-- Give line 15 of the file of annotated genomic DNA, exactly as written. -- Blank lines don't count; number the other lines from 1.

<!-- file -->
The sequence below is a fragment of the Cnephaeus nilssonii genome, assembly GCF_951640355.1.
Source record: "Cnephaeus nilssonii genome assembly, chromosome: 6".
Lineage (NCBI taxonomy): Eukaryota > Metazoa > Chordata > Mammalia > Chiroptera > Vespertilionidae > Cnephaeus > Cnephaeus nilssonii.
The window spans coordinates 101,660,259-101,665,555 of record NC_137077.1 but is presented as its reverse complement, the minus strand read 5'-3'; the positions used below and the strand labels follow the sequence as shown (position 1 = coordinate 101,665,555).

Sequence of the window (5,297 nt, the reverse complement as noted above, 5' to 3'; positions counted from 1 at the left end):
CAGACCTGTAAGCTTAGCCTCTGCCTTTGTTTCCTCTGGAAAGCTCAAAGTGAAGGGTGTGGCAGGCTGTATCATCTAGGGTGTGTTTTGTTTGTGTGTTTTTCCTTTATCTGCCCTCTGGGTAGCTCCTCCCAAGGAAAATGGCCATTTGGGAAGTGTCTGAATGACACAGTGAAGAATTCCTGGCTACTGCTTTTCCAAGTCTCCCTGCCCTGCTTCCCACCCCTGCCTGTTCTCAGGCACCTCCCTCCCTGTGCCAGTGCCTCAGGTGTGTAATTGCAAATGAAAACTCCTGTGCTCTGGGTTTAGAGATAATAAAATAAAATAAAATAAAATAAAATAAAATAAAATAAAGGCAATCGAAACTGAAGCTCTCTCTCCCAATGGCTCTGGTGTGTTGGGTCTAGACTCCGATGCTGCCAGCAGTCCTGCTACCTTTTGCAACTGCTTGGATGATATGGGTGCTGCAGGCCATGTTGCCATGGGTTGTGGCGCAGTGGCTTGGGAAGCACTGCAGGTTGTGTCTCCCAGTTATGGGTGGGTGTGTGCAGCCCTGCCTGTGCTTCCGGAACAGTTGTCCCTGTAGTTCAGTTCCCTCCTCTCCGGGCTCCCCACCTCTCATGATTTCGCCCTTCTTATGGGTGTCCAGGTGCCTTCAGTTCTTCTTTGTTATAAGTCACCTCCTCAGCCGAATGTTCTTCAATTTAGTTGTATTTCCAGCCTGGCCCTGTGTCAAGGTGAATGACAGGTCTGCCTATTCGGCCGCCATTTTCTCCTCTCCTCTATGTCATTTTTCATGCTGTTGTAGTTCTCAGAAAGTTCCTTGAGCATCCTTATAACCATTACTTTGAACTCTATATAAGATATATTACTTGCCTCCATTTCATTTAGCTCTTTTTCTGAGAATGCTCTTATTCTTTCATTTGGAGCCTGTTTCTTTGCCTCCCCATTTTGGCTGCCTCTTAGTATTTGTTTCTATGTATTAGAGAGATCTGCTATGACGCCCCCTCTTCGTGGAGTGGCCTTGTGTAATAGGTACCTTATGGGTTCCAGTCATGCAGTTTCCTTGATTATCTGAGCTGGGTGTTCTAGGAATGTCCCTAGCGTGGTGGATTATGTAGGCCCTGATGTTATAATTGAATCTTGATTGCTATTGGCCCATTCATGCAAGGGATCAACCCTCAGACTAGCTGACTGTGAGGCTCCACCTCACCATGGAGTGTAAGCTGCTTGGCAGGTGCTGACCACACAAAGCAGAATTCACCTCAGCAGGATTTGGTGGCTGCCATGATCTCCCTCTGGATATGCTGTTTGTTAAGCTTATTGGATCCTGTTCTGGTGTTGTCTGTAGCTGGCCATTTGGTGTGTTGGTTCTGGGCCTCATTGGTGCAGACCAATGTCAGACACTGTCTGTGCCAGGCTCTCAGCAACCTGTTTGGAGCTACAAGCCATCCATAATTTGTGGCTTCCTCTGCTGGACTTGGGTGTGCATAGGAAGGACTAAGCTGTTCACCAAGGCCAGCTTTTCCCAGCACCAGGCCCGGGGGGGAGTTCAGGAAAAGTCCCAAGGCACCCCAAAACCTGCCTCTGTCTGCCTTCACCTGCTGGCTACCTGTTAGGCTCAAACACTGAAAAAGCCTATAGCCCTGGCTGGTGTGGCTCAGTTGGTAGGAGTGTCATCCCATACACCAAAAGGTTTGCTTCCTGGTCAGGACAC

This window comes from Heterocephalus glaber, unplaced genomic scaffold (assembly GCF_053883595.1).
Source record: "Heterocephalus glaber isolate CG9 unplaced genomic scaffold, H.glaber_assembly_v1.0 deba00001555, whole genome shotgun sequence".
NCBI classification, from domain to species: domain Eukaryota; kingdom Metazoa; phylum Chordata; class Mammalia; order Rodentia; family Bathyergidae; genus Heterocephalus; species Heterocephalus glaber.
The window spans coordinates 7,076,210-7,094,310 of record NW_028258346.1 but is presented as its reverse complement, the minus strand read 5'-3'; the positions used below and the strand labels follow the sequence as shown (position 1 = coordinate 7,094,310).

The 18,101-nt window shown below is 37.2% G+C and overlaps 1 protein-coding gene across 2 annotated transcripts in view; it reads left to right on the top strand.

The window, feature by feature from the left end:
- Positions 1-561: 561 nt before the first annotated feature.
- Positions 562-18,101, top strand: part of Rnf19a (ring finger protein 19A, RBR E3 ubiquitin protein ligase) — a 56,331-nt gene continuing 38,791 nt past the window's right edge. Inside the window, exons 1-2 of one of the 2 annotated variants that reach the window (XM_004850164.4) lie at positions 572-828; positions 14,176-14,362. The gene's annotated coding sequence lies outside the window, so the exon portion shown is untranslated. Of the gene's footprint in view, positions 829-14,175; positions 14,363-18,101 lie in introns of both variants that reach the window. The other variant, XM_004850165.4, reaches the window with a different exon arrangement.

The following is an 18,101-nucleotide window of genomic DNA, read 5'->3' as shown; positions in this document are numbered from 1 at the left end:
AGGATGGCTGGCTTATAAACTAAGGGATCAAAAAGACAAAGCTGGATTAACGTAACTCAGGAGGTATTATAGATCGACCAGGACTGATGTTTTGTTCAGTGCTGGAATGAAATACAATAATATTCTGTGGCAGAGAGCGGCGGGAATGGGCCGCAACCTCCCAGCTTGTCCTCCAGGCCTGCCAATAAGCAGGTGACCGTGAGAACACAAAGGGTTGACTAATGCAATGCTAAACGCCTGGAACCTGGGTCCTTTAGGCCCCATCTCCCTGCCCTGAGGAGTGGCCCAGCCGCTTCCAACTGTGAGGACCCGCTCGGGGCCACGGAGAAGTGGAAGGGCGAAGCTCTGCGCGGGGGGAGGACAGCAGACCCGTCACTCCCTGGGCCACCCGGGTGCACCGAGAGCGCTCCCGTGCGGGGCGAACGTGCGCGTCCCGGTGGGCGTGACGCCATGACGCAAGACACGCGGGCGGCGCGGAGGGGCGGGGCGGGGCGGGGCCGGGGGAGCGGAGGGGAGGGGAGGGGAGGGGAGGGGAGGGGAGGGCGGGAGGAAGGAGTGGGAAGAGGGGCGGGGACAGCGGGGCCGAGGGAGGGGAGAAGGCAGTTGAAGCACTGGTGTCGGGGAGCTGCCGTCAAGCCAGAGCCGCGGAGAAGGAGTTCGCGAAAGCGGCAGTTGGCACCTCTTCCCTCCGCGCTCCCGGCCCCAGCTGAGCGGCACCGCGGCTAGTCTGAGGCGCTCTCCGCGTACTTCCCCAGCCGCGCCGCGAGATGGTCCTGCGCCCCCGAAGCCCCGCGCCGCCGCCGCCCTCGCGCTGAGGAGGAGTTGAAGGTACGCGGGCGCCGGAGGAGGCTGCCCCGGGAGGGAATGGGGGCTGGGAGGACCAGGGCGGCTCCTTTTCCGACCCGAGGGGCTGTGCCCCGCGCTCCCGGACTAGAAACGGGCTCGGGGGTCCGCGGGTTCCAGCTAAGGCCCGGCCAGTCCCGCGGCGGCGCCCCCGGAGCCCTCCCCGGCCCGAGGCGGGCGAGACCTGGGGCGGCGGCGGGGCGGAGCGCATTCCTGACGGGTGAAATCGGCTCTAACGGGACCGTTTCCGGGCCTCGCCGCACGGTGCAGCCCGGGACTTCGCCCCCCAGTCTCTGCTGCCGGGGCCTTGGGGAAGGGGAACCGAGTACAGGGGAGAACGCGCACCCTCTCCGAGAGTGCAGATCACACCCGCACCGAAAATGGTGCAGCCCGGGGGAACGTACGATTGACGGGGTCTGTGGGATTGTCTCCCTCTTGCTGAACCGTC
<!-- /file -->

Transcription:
The following is an 18,101-nucleotide window of genomic DNA, read 5'->3' as shown; positions in this document are numbered from 1 at the left end: